The drawback in the use of Geigel algorithm for detection of cross-talk is that, when the far end speech is at least one magnitude of order higher in SPL levels, it becomes difficult in choosing the threshold level for comparison. An alternate algorithm in solving this issue is the use of band limited signals from the far end. For example, in telephone systems, the signals are constrained within the frequencies of $\sim 300Hz - 3.4kHz$. The speech from the near end however is occupies the full bandwidth. The received signal can then be band limited to frequency ranges outside the far-end speech. For systems other than telephony, frequency constraints can be placed on the far end speech before being voiced through the loud speaker.
Consider the systems depicted in Figure 1 below: Figure 1: Single line AEC architecture $x[n]$ is the far end speech whilst $s[n]$ is the near-end speech. The far-end speech is frequency constrained such that $x[n]: x(w) = \begin{cases} f(x[n],w) , &w_1 \le w \le w_2\\ 0 , &otherwise \\ \end{cases}$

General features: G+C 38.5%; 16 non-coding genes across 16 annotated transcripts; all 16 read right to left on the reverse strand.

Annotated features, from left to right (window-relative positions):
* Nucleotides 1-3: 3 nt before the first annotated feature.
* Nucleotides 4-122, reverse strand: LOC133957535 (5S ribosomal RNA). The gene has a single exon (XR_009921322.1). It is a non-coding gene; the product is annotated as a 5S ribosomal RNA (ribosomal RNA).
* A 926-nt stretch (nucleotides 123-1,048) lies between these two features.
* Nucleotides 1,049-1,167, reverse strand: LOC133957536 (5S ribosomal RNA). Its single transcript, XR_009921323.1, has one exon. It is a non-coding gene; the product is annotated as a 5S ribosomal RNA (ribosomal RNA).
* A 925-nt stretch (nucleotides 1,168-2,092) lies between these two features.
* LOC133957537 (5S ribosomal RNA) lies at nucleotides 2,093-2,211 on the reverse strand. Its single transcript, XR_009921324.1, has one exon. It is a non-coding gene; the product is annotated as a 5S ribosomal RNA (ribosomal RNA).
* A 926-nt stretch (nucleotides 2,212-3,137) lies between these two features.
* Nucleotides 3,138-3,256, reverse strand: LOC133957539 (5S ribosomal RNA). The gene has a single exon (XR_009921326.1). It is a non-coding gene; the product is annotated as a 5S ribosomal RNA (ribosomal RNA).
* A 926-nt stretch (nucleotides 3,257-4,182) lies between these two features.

where $latex f(x[n],w)$ is the time-frequency representation of the far-end speech. The problem then becomes to correctly detecting the presence of the near-end speech in the reverberant signal at the near-end microphone purely by using the energy in the suppressed frequency bands.  Now consider a received signal $r[n] =\alpha s[n]+ \sum\limits_{l=0}^L h[l]x[n-l] + v[n], \alpha \in [0,1], \alpha \in \mathbb{Z}$

where $v[n]$ is additive noise. The the time-frequency domain representation becomes

$latex r(w,t) =\alpha s(w,t)+ x(w,t)\sum\limits_{l=0}^L h(l)e^{-jwl} + v(w,t), \alpha \in [0,1], \alpha \in \mathbb{Z}$

If we consider the out of band frequencies, then $\hat{r}(w,t) =\alpha s(w,t) + v(w,t), w \notin [w_1,w_2]$

The energy based detection scheme is then given as: $\beta[n] = \begin{cases} 1, & |\hat{r}[n]| > \gamma\\ 0, &otherwise \\ \end{cases}$

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